A PERTH man who served Australia’s longest driving licence suspension before it was overturned on appeal has been knocked back for an ex-gratia payment, despite claims it ruined his life.
David Tubbs was just 19 in 1985, when he made the fateful decision to get behind the wheel of a mate’s car after a couple of beers. The car was a bit of a clunker and caught the eye of two police officers on patrol, who pulled him over for a breath test.
Mr Tubbs blew slightly over the limit, but despite this being his first offence and there being no car chase or accident involved, the police prosecutor went hard and convinced a stand-in magistrate to hand down a 50-year suspension.
“I had a family, a mortgage; my partner had just become pregnant and we’d just bought our first house down in Kwinana, but the buses didn’t start until 8.30am,” Mr Tubbs says.
He’d been working at the Robb’s Jetty abattoir, but without public transport it was impossible to get there for the start of shift.
“I wouldn’t drive for six, seven months, then the bills would get too much and I’d start driving to support my family.”
Eventually that would land him back to court, but as the decades stacked up, even the most severe judges were finding it uncomfortable punishing him further.
“I got gaoled for four months.
“It was when the government introduced legislation where you were automatically gaoled if you got three strikes.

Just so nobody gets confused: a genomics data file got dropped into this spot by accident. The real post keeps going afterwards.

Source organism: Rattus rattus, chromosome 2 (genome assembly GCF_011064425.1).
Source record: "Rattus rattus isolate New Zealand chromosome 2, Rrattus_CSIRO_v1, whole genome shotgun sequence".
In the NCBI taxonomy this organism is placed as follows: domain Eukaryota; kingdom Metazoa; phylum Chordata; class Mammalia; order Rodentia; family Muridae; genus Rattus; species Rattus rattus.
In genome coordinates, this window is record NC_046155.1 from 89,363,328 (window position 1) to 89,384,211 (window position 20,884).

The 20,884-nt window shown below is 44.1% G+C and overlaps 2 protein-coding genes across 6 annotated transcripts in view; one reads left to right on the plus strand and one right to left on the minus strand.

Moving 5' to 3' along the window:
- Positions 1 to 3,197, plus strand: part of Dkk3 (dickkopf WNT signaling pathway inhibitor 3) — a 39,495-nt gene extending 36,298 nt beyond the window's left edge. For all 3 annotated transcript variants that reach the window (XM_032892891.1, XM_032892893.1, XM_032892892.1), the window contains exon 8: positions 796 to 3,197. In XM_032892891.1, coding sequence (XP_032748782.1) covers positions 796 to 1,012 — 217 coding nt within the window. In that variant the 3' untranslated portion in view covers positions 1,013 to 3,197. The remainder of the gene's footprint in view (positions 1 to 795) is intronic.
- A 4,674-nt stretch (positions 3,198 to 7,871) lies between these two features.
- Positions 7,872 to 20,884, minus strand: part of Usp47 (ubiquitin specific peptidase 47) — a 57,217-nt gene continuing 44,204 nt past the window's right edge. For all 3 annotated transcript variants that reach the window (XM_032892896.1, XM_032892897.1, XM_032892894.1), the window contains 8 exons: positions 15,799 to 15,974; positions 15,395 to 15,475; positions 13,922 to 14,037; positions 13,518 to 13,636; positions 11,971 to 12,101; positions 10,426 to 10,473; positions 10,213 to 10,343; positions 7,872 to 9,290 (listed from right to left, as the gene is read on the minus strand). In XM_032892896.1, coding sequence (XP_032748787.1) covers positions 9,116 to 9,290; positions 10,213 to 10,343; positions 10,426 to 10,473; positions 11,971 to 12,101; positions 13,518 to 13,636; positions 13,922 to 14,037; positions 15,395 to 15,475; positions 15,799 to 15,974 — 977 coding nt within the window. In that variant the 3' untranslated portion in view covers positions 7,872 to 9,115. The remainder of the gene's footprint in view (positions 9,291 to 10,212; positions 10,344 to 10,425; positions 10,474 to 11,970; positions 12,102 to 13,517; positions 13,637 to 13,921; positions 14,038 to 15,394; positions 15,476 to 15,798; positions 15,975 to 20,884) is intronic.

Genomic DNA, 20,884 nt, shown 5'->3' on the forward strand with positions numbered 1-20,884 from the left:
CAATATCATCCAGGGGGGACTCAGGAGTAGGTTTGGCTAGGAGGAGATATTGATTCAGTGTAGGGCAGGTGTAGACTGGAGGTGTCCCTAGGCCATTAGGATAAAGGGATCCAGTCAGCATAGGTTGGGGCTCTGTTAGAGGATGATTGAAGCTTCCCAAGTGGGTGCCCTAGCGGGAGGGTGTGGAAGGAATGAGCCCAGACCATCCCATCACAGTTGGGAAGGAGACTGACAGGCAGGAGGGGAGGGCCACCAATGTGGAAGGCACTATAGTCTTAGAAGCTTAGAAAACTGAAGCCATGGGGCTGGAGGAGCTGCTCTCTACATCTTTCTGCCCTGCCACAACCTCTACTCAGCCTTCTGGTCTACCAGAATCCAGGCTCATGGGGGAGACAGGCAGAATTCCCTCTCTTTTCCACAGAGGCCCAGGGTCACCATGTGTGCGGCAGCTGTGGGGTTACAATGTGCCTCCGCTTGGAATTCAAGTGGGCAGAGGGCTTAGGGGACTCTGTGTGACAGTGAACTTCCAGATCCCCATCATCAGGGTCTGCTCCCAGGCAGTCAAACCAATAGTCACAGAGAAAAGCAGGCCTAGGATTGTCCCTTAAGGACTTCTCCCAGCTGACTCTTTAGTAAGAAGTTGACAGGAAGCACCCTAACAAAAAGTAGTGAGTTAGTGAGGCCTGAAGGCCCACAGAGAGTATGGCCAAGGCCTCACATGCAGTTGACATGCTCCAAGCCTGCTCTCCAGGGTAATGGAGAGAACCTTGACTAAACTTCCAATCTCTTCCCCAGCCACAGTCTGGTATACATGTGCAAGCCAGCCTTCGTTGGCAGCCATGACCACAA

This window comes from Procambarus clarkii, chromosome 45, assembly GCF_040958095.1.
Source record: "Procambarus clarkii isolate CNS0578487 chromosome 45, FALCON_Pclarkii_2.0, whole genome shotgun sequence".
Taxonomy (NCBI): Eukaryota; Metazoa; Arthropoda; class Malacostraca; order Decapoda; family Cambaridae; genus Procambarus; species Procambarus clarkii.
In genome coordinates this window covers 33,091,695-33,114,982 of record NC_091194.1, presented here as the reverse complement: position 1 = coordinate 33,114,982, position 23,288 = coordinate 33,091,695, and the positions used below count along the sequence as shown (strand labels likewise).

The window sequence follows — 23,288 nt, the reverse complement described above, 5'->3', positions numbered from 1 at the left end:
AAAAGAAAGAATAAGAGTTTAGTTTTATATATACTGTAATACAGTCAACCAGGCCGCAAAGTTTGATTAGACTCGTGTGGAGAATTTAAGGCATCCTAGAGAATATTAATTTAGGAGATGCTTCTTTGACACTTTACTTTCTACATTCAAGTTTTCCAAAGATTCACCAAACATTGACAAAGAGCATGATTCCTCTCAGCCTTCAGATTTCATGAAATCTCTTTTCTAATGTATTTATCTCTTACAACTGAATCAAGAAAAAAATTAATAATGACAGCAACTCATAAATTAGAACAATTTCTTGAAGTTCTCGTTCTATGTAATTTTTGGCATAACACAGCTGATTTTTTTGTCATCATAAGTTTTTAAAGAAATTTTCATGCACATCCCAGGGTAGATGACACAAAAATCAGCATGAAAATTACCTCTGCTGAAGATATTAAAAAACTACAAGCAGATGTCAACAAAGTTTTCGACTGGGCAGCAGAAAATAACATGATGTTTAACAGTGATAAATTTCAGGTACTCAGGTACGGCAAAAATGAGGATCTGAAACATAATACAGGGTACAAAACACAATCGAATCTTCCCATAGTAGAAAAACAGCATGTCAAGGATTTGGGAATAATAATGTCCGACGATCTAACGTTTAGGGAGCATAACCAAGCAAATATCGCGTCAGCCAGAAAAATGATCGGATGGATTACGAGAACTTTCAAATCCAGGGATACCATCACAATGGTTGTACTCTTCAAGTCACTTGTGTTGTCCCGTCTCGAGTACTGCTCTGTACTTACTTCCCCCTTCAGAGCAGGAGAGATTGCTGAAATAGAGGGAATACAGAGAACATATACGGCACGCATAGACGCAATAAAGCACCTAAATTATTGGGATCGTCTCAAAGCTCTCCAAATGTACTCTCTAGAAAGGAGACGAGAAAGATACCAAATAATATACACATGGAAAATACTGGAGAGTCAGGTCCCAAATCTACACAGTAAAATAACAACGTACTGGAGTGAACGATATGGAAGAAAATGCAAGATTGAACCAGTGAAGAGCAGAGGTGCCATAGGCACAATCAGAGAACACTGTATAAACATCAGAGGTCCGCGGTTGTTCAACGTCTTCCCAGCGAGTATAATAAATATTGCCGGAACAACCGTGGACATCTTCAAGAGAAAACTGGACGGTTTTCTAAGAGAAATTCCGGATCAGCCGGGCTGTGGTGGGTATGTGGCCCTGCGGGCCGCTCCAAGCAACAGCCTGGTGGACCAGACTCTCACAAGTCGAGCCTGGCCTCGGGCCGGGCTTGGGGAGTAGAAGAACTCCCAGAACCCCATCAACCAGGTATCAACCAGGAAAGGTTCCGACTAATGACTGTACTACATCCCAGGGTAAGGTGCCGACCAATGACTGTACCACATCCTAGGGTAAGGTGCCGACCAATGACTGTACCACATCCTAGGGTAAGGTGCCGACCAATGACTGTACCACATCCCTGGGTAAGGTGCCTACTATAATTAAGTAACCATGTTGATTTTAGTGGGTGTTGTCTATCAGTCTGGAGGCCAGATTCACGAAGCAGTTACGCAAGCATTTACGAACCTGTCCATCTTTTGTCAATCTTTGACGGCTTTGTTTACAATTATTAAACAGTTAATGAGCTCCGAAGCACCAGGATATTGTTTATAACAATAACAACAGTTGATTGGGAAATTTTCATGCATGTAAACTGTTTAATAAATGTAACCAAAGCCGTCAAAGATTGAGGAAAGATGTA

“The judge was sympathetic, saying ‘the government has tied our hands. I have to send you to gaol even though you are innocent’.”
The strain on his family became intolerable and Mr Tubbs and his wife split. It took a tragic turn when she suffered a breakdown and stabbed him in the heart, nearly taking his life.
“The reason my wife had a breakdown was because of the stress of living for 15 years not knowing if she was going to have a home over her head,” Mr Tubbs said.
The pair are still in contact now, but the impact of the injury has left him permanently disabled.
Although the court visits were costly for Mr Tubbs, ironically they ended up being his salvation; a police prosecutor who’d sat on four of his cases was so moved by what he perceived as a gross injustice that he personally approached legal aid to take on Mr Tubbs’ case.
He’d previously been knocked back eight times, making it impossible to lodge an appeal.
Rubbing salt in the wound, it’s his lack of appeal that the attorney general’s office quoted as the reason for knocking back his compensation bid.
Mr Tubbs said there’s one more sting in his tale; just after his initial sentencing his lawyer received a letter from the court acknowledging there’d been a miscarriage of justice and telling him to appear again for a re-sentencing.
Sans lawyer, who’d thought a sentence reduction was a no-brainer and he’d not be needed, Mr Tubbs appeared in court and was mortified when the original magistrate only knocked off a few dollars from his fine.
It was the last day he’d have been able to appeal the decision before he’d need to take it to the Supreme Court.
Mr Tubbs says he’s speaking out now because he doesn’t want to give up his fight for compensation.
Attorney general John Quigley wouldn’t comment on the case.
by STEVE GRANT